This week, a young friend, Jesse, is getting to go see Clay Aiken in Spamalot, on Broadway.
She wanted to go see Spamalot, but her family thought she was just a bit too young to fully appreciate the musical. So she made a deal with them - she gets to go if she can raise the money for her ticket. Her aunt agreed, not imagining that she could get that much money. But she did it, by determinedly doing chores for friends and family.
Now, that's the power of having a goal.
There are two types of goals that we should plan for - short-term goals (like a computer) and long-term goals (like college).
Let's start with short-term goals for now:
1. Set your goal. Think about what you need or want in the near-term, for example, a mobile phone, a computer, or maybe that latest Paramore CD. Or set a goal to get something for someone else. For example, if you know that your brother would love to have an MP3 player for his birthday, why not make that your goal?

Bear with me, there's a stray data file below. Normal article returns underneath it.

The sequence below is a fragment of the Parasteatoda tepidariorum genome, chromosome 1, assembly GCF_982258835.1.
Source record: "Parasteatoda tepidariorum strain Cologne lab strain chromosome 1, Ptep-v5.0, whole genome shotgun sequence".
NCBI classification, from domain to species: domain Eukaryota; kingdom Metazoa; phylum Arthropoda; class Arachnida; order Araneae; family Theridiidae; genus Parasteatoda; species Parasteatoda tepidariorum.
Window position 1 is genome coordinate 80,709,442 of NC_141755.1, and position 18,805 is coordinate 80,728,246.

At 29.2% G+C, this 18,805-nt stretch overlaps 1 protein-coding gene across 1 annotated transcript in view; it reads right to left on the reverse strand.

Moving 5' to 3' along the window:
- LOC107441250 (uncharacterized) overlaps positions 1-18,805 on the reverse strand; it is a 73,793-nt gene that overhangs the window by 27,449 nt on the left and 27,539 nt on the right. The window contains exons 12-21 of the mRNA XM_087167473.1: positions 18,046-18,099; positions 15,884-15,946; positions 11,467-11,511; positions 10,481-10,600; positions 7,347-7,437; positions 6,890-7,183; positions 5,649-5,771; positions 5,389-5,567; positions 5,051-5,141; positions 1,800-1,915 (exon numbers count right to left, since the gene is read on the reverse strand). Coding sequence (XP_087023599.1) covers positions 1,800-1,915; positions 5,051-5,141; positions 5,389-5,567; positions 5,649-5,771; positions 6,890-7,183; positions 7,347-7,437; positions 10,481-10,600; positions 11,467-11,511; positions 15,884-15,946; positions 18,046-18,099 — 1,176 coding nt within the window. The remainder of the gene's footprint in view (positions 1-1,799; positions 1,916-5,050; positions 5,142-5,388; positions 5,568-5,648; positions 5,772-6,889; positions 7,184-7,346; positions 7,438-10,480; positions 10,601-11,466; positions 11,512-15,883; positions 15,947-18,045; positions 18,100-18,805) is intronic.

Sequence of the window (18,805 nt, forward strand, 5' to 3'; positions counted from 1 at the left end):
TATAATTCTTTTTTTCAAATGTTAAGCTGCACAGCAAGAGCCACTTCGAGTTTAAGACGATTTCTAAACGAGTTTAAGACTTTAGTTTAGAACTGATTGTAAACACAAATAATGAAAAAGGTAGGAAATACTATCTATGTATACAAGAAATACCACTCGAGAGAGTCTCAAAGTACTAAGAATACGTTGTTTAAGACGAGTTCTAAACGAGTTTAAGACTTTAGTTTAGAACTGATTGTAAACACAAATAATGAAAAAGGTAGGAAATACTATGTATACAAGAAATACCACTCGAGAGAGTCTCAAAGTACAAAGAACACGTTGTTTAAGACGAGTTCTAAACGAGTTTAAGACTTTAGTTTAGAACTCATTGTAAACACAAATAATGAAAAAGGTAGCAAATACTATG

2. Figure out how much more you can save each week if you cut out some non-essentials from your usual spending (like snacks and small knick-knacks). Don't dip into the amount you're already setting aside as your Savings -- that can go towards your long-term goal(s).
3. Set a date for achieving your goal, a date not more than three months away.
4. Develop a plan to reach your goal. Will the amount you save each week from cutting out on non-essential spending be sufficient for you to reach your goal? If not, perhaps you can earn some money -- tutor someone younger than yourself, babysit, do various chores for friends and family, run a lemonade stand, etc. If you're old enough, you may want to get a part-time or weekend job.
4. Keep to your plan. Sounds simple, doesn't it? But it's so easy to give up halfway. To motivate yourself, visualise your goal in your mind every time you're tempted to give up.